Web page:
Laura Nasise, R.N.
Co-Founder of Star Chaserz, Inc.
I have had the great privilege of being born and raised in Northern California. My home town for twenty years sits in one of the darkest areas not only of California, but 30 miles east is the Massacre Rim Wilderness which is one of the darkest skies in the contiguous U.S. and it is designated as a Dark Sky Sanctuary.
My husband and I have created this amazing non-profit company, Star Chaserz, which combined his love of Astronomy and my love of the dark sky. We are able to answer the questions of my youth as well as many others. I feel honored to be a part of something that gives back not only to our youth and community, but to all those who have a love of what lies above us in our vast universe and beyond.
Biography of Presenter Mike Ryan
Mike Ryan is the current president and 58-year member, of the San Mateo County Astronomical Society (SMCAS). He's a career automotive, aerospace and systems engineer, but has served on astronomy staffs at the Academy of Science's Morrison Planetarium in San Francisco, at the Chabot Space and Science Center in Oakland, and at the College of San Mateo back in the 1960's.
Under the auspices of the Samaritan House, and local chapter of the Rotary Club Mike has also devoted years to food distribution in the low-income community in the mid-Peninsula region of the San Francisco Bay Area.
Biography of Brent Simons
Brent, a retired electronics engineer, spent many years of his career designing satellite systems. He has been interested in astronomy since acquiring his first telescope at age 12. “The bad news is that growing up and working in the Bay Area limited the objects that could be viewed due to the large amount of light pollution.” Astrophotography was put on the back burner for the next 40 years.
Brent built an observatory out back and bought a Meade 10” Schmit-Newtonian telescope and a digital imaging camera; “it was a very steep learning curve as telescope tracking, guiding, focus, camera and computer software all had to work at the same time. Also it had to be clear, not too windy and no Moon. It took me about a year before I had everything calibrated just right and took my first decent astrophoto.” You can see a collection of Brent’s astrophotos at: https://www.flickr.com/photos/dsopics/sets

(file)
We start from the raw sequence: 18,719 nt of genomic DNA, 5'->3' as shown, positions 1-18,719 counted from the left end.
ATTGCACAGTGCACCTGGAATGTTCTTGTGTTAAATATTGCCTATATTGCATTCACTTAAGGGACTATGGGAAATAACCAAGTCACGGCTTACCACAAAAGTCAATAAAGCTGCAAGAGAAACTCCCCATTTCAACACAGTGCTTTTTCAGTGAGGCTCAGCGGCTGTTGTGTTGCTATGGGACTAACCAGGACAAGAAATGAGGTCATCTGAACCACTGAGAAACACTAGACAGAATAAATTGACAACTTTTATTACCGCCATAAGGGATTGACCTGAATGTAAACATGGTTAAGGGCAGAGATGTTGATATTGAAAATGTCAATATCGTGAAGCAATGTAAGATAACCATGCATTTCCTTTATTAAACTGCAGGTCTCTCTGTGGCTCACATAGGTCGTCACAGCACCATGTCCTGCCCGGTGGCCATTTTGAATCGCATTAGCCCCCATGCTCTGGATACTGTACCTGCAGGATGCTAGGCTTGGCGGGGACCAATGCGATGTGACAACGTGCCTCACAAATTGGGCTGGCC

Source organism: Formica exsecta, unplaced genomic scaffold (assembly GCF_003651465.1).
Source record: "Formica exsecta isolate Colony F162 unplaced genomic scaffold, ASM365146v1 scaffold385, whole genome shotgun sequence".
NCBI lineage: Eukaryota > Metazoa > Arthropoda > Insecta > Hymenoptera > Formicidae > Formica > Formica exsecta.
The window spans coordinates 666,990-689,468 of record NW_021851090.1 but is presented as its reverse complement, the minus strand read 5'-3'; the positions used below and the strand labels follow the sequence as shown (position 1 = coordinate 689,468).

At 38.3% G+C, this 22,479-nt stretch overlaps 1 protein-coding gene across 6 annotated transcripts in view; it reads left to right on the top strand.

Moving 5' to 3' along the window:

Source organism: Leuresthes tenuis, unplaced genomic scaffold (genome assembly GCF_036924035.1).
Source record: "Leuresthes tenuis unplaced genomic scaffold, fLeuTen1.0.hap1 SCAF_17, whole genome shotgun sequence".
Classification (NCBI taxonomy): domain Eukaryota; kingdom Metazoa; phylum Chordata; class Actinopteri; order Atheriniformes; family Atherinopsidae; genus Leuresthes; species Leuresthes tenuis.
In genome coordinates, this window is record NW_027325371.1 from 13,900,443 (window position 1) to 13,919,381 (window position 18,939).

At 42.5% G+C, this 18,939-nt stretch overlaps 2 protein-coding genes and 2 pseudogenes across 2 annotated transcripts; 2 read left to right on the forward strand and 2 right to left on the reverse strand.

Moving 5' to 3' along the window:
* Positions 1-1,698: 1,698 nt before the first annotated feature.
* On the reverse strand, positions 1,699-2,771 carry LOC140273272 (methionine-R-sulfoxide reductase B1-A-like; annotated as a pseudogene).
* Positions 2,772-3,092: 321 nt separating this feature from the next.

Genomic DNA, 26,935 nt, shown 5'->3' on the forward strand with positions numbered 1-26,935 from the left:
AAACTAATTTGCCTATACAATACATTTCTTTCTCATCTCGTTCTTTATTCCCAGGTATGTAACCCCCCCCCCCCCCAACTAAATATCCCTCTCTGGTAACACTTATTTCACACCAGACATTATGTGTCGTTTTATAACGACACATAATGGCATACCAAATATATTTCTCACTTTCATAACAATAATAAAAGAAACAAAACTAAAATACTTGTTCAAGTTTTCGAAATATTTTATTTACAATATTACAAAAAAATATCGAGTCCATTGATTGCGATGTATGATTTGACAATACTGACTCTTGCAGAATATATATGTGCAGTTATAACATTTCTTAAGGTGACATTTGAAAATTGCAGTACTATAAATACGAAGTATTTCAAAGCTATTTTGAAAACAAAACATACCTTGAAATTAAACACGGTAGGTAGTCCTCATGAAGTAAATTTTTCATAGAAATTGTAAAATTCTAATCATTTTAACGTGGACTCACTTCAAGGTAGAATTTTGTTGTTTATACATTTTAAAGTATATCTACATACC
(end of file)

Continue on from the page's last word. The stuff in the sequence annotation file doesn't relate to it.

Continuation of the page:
“I enjoy working with Norm and have responsibility for the computer interface to the various imaging cameras, mount controllers and other active components. Norm’s house and mine are 6 miles apart and luckily have line of sight between our homes. I set up a private microwave link to the observatory from my house which allows me to remotely view and operate the observatory PC and control all telescope functions: camera, focuser, object acquisition etc. from my location.”
Norman C. Nasise, M.D.
Biography of Co-Founder Norman C. Nasise, M.D.
Me with my 20” Dobsonian in my newly constructed observatory.
I always had an interest in science. I was child of the space race between the U.S. and the U.S.S.R. I remember looking up and in the evening sky and seeing Sputnik and Muttnik fly overhead. I remember seeing the news on TV that Yuri Gagarin was the 1st human being launched in space. I stayed home from school and watched every Mercury launch from Alan Shepard to Gordon Cooper. When I was in 6th grade we took a field trip to the Peabody Museum, and the Hayden Planetarium.
By the age of fourteen, I constructed my own telescope. It was not very sophisticated by today’s standards, but it was mine and I could not have been prouder! Sky and Telescope graced my shelves. I waited with anticipation of what the next issue had to offer. As soon as the magazine was in my mailbox, I had it in my hand, running to my room, thumbing through the pages with each step.
Upon graduating high school I attended junior college. There I joined the local Astronomical Society. I then attended the University of California where I graduated with a Bachelor’s of Science degree. From there I attended medical school. After finishing my residency I moved to a small town in Northern California, which at that time had a “very dark” sky, to build an observatory and to practice medicine. The observatory housed my Dobsonian mounted 20 inch Newtonian f/5 telescope along with computerized equipment to view the dark heavens above. That lasted for about ten years. Several large companies, such as a car dealership, Wal-Mart Distribution Center and a Home Depot, had moved into the area and destroyed the night sky.
Tired of my complaining, my wife came up with a unique idea. I had planned on purchasing land in the Mt. Shasta area of California to build my new observatory. Laura expressed concern with this proposal due to my busy work schedule and difficulty finding the time to commute to the new observatory. I challenged her to come up with a better idea, and she did just that. She had seen in a magazine, an advertisement for a GMC EUV Envoy with a retractable roof. She suggested that I could purchase this type of a vehicle and place a telescope within the cargo bay. With this unique vehicle I could use my scope at any location that I desired. It was at that moment the idea of our mobile observatory was born.
For the next six months, I worked in my garage coming up with a lift that would be able to elevate my telescope out of my new Envoy. I purchased a 14-inch Meade Telescope and had a computer designed specifically for my mobile observatory. A year later, my wife and I traveled to Big Bear Lake, California, for the 2006 RMTC Astronomy Expo. We were so pleased with the excitement and praises we received from the attendees.